• Jeez. Either Sanjay’s tucking himself, or he ain’t packing much.
  • This has got to be like the twentieth or so time I’ve seen this, and I just realized that Lisa getting on TV via an editorial reply was set up earlier with an editorial reply interrupting “When Buildings Collapse.” They didn’t need to connect those two dots, but they did anyway.
  • The station director letting Lisa go off script (“Let her speak. I’m trying to get fired”) is another joke that I love that would never have happened in a season 32 equivalent scene.
  • I love all the vocal variants Dan Castellaneta does for all the Simpson men. The “Simpson gene is true” ending is a bit silly, but it feels like a suitable backhanded payoff, where Lisa’s future is cleared but Bart is doomed to failure (“a spectacular failure!”) I think this is my favorite episode of season 9, with “City of New York” a close second. I do not consider it a coincidence these are both Oakley/Weinstein shows.
  • Simpsons Archive retro review: “An interesting expansion on the theory that failure is familial for Simpsons, but too general and simplistically off-the-mark in the ending. The subplot was a major drag, having no relation at all to the main plot, and being incredibly stupid, mediocre and far-fetched. Another minus is Bart’s ‘dance on her grave’ line, indicating that Ned Goldreyer could use work (namely pre-fifth season work), but is on the right track somewhat more than other writers have been. I appreciate his goal to tell a story rather than to clutter a story with inappropriate or idiotic gags that try too hard.”

18. This Little Wiggy

  • Milhouse and Nelson’s fantasies off of Robbie the Automaton’s in-class commercial feel like lesser versions of these kinds of childish dreams we’ve seen before. Milhouse touches a star and it disintegrates his arm, which feels more like a Bart fantasy, and Nelson’s really interested in the Three Stooges? This feels around the point where older references were starting to grow a little stale. Did kids in the late 90s even know who the Three Stooges were? Were they still being rerun on stations kids watched back then?
  • The Knowledgeum is a fun set piece, definitely the strongest stuff in the whole episode. Troy McClure gives a great intro on the moving walkway; I like his casual mentioning of your car may be subject to repeated break-ins much to Homer’s panic, but it’s kind of a slightly lesser version of the similar joke in “Lisa the Vegetarian,” without the expert pay-off of the Simpson car pulling up the driveway with a busted back window with no further mention.
  • Bart runs off to “toss the virtual salad,” which feels like a pretty raw entendre for him to make. It’s one thing if they had him do a general sex joke or a boner joke, but this is a ten-year-old talking about eating ass. Is there any other slang definition for “tossing salad” that I don’t know about?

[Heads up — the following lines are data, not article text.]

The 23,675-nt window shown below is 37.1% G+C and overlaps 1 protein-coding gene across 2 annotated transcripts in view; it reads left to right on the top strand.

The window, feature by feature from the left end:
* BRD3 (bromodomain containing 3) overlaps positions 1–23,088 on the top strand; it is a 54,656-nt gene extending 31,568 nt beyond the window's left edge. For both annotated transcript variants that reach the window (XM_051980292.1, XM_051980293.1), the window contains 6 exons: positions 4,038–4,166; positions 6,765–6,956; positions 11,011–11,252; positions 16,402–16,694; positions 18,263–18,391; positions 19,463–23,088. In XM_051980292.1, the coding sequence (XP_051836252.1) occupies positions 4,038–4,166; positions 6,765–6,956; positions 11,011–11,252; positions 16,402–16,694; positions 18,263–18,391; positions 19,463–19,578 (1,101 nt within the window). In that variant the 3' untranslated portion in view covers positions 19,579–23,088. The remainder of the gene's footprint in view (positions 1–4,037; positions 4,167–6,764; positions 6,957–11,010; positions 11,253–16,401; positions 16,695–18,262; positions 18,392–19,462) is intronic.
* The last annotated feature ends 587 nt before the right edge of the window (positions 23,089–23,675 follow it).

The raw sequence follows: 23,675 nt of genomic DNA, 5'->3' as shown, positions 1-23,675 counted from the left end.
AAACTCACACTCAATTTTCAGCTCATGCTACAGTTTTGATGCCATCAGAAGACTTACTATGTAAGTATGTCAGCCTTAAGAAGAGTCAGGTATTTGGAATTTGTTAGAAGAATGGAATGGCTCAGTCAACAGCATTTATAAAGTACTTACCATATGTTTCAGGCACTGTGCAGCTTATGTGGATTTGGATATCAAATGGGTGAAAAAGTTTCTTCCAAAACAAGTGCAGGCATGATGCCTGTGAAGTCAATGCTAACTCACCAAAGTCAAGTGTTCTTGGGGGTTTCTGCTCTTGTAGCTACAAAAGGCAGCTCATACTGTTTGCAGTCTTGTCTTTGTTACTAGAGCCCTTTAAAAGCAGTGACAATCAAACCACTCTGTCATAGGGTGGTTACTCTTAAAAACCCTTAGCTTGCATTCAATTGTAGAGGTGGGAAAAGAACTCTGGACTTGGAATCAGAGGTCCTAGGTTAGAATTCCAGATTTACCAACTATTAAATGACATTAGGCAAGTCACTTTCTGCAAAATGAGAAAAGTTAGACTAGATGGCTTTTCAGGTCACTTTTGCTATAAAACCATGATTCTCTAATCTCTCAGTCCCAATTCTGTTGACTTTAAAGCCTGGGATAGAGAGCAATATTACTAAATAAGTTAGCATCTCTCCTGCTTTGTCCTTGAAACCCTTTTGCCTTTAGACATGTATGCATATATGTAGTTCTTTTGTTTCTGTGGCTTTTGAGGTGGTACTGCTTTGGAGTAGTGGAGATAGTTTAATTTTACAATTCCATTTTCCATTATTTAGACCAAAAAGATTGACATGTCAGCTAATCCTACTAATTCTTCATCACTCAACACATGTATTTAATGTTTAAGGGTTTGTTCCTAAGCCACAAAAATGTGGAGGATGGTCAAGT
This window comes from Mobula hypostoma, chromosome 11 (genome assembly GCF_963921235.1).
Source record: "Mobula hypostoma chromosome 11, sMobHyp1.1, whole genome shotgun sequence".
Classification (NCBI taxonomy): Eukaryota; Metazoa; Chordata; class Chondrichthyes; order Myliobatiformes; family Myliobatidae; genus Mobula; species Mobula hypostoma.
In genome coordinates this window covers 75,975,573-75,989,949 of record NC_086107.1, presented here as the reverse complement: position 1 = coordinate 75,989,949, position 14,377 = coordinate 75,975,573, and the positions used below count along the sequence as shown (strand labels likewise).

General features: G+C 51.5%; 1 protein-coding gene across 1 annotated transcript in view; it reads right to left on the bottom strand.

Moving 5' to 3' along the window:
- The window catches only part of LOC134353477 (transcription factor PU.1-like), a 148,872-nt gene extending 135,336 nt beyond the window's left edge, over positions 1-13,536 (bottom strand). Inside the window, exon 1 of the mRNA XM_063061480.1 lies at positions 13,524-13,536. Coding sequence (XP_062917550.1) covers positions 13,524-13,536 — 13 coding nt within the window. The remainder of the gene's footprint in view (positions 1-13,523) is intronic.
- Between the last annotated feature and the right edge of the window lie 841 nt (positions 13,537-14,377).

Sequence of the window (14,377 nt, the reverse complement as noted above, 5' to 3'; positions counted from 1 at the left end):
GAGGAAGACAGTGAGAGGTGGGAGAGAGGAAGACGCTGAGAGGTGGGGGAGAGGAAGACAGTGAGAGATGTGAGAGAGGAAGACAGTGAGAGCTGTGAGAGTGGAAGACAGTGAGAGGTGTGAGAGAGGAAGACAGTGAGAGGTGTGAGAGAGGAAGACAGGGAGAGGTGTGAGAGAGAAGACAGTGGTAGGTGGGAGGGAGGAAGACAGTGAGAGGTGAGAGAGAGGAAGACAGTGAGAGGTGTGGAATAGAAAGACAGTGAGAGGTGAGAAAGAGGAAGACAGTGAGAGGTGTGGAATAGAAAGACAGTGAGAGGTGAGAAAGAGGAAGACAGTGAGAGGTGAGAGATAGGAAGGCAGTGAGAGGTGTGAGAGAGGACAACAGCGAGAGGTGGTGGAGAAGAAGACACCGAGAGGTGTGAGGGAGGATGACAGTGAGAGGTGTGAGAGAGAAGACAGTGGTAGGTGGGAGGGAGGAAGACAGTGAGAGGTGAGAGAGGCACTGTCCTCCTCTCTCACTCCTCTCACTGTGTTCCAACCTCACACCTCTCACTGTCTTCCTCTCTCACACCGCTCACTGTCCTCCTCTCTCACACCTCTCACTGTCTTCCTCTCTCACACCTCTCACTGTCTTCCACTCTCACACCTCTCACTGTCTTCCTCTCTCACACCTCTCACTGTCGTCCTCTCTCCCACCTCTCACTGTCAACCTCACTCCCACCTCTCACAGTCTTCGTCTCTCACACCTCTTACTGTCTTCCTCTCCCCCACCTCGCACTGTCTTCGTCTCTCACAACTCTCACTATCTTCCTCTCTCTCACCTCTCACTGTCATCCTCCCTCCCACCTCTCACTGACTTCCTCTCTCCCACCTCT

• There’s a sweet little moment when Martin takes a picture of Frink’s visible computer demonstration, and Frink gets visibly embarrassed and proud about it.
  • In this episode all about Ralph, he basically has no real agency in the story and just wanders about until he accidentally moves the plot forward. We’re a long ways from “I Love Lisa” where he was just this dim, oblivious kid still capable of actual emotions. This episode kind of firmly establishes this “new” Ralph, a literal mentally challenged child whose dialogue is 80% desperate one-liner attempts at making the next “I bent my Wookie” or “Me fail English?” There have been a few later attempts to try and give Ralph a bit more to do (he had actual sentences of dialogue recently in “Wad Goals,”) but they come off really bizarre given how he’s basically been reduced to a prop character over a decade. You can’t put the toothpaste back in the tube, fellas, you’re stuck with what you made.
  • I really like the kernel of an idea of this episode about being stuck with an undesirable or embarrassingly playmate as a kid, where Bart butts heads with Marge about being forced to hang out with Ralph. The episode doesn’t go anywhere particularly interesting with that idea, but it is there!
  • “Videotaping this crime spree is the best idea we ever had!” For all the stupid “Simpsons predicted it!” “theories” that went viral over the past year, this Jimbo line feels like an appropriate analogue for the January Capitol riots. A joke about short-sided and dumb teenage shenanigans translates perfectly to short-side, alt-right, fame-hungry dullards.
  • There’s some subtle depth to Chief Wiggum in this episode and his feelings toward Ralph, like when Marge almost sarcastically tells her, yeah, it would be nice if Ralph had some friends. He fully cops to his son having special needs and no one really wanting to be around him, and he feels bad about it, but has kind of run out of ideas of what to do. Later, when he sees Ralph and Bart playing together, his excitement over Ralph’s first friend is really endearing.
  • When Bart and Ralph run into the bullies at night, the average episode takes a big nosedive. Bart giving into peer pressure with the bullies and turning away a crying Ralph feels like cliche after school special material played completely straight. I can buy Bart standing up to Ralph getting mercilessly bullied, but when it gets to the point that he actually considers Ralph a friend, it’s just too much. Them exploring the penitentiary is boring and overly drawn out, and the grand finale of saving Quimby from the active electric chair is equally as dull, especially since they have not one but two scenes of Quimby explaining how dumb the ending is, telling his staff to not help him despite how “realistic” his convulsions are. Lisa fires a rocket with a note at the penitentiary… like, even if it did actually work, not only is the plan to fire at this building way in the distance, but were they banking on it going through the exact window where the execution room was? Is there even a window in that room? Oh, who cares.